All 500 Manteo marionettes are intricate, handmade characters. ''In puppetry, you got to be everything,'' says Mr. Manteo. ''You got to be a sculptor, and know that the left hand opens this way, the right hand holds a sword that way. Then I'm an old seamstress,'' he says, sewing with imaginary thread. ''You fill the legs and arms with mattress stuffing - I find mattresses, I don't buy them. You make that leg beautiful, the ankle, the kneecap, and thigh, and then you got to match it - that's hard.''

Many of his marionettes are covered with armor hammered out of stainless steel that he picks up on the streets of New York (''these people, they throw out rotisseries, washing machines'') or from friends in the restaurant business. ''I am a tailor in metal,'' he says, pointing to a knight on exhibit at the Smithsonian's Museum of American History that weighs in at about 100 pounds. ''All of this is done by hand - there are no machines. When you do it this way, you appreciate the work.''

So real is the fighting between these steel-plated knights, he says, ''that sometimes you could see sparks fly.'' They add to this sense of violent adventure by ''squirting beet juice mixed with water onstage. We have a very old manuscript (of the story) - so old, I'm afraid to turn the pages - and sometimes I'll see drops of this 'blood' on the pages and remember, Oh yeah, that was the night my brother got a little wild with the beet juice.''

His brother, he says, ''was a little inattentive, and one night my father got so mad he threw an alarm clock at him in the middle of a performance.'' His brother caught the clock, making his father even angrier. ''I tell you, there was more going on onstage than the people could see.''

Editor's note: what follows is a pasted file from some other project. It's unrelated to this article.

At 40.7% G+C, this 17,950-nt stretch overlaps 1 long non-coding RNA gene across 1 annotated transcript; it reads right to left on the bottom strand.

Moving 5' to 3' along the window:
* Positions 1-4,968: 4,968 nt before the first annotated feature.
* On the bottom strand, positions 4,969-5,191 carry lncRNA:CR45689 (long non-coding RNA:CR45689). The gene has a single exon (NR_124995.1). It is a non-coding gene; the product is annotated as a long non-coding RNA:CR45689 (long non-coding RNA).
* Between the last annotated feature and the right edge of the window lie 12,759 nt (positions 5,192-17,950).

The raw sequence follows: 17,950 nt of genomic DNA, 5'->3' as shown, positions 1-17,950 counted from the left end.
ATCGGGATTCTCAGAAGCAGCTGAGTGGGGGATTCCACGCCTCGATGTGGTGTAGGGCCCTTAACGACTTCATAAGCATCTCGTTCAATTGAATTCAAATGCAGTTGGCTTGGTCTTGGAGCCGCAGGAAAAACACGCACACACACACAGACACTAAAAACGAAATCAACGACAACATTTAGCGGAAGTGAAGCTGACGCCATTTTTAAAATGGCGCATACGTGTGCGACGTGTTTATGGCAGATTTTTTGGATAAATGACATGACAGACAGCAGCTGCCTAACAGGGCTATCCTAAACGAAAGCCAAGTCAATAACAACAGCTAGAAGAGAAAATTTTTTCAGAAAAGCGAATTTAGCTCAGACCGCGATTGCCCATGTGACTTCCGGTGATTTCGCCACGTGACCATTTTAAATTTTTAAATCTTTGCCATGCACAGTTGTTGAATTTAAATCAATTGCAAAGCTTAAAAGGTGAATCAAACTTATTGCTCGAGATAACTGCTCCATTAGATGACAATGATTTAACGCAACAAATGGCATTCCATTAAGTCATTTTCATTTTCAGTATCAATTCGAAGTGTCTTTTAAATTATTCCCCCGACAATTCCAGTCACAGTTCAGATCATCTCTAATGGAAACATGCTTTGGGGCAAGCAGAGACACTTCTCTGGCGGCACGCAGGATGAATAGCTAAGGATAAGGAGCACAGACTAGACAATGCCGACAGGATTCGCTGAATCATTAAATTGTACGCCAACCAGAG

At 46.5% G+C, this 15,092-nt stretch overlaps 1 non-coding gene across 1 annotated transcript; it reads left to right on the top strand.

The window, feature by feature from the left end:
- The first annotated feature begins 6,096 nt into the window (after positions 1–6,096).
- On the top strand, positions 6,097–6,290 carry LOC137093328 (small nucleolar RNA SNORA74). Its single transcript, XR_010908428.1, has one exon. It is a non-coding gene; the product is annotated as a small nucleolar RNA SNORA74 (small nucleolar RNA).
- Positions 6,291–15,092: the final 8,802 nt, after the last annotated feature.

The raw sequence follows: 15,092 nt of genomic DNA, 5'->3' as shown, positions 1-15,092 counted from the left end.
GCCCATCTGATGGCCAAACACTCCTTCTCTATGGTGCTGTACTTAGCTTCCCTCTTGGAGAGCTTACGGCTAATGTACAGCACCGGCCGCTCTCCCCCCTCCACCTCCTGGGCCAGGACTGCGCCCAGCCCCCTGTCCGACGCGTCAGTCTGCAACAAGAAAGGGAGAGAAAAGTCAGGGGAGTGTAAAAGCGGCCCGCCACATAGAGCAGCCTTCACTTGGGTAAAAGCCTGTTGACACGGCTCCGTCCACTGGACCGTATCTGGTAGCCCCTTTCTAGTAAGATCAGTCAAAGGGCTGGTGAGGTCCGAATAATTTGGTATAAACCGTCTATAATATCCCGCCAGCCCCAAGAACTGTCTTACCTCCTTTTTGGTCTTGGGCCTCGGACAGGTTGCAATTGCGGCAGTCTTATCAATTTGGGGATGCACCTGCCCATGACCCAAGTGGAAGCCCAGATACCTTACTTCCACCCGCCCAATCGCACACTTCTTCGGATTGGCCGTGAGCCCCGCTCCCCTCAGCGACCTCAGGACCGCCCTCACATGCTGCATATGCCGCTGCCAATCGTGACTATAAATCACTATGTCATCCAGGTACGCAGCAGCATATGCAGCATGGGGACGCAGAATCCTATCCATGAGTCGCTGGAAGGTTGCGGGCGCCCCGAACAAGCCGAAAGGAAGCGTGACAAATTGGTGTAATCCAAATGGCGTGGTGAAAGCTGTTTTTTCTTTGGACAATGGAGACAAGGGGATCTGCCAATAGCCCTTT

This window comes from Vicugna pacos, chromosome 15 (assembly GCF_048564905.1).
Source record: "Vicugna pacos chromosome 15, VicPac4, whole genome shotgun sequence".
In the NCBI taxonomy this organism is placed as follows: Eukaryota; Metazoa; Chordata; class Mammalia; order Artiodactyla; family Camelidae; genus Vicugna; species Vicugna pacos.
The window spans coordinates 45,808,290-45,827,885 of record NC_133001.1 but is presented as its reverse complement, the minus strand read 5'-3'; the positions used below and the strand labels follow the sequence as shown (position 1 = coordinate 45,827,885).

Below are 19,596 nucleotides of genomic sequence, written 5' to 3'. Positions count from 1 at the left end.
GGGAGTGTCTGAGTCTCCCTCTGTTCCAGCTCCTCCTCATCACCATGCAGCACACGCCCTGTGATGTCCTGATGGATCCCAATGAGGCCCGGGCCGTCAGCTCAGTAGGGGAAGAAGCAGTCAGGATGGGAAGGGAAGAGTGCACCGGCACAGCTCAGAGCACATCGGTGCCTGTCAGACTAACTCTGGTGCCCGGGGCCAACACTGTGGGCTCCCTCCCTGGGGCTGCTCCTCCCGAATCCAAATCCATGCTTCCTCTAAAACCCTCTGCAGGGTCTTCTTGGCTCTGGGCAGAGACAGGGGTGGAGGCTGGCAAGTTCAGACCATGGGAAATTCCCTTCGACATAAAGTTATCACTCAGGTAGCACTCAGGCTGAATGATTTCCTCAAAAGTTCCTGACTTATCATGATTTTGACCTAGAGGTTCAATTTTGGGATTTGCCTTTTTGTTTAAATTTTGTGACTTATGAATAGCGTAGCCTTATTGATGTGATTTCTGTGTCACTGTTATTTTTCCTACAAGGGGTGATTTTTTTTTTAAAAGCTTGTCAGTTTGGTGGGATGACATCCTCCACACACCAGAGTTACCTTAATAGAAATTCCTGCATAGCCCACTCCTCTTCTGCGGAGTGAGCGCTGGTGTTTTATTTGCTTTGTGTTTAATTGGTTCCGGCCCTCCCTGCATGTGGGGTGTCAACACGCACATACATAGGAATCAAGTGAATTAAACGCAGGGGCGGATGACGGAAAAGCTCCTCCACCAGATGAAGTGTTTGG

His father, he says, ''had a secret way to get you interested in the marionettes - he would hide them from you. The more you wanted to know and learn , the more he'd hide, until one day he'd show you just a little bit. That's how I got to be a fanatic about the marionettes. You can't teach anyone about them - they got to want to learn on their own.''

He has students, he says, who come by and want to help. ''I don't show them anything,'' he says, firmly, ''but I let them do the zing and zang (sound effects). Then they get up on the bridge (where the performers stand to manipulate the marionettes) and help out a little. That's the way to teach.''

The theater closed in 1947 when his father passed away, he says. ''But then we started to forget it, so in 1957 we opened again, and I've been going ever since.'' They no longer do the 13-month cycle, though, ''because this younger generation, they're not interested.''

Now they do ''bookings only. I have everything, only one thing lacks,'' he says, with two hands now on a visitor's shoulders, ''a theater of my own. I would do anything to get that, and get my marionettes out of storage - they are packed in like sardines,'' he says soulfully.

He concentrates, meanwhile, on passing the tradition onto his son, who manages the group. ''I retired,'' he grins, ''and asked him to do the paper work - I'm tired of doing that. Now I just do the marionettes,'' says the Papa, with a happy smile.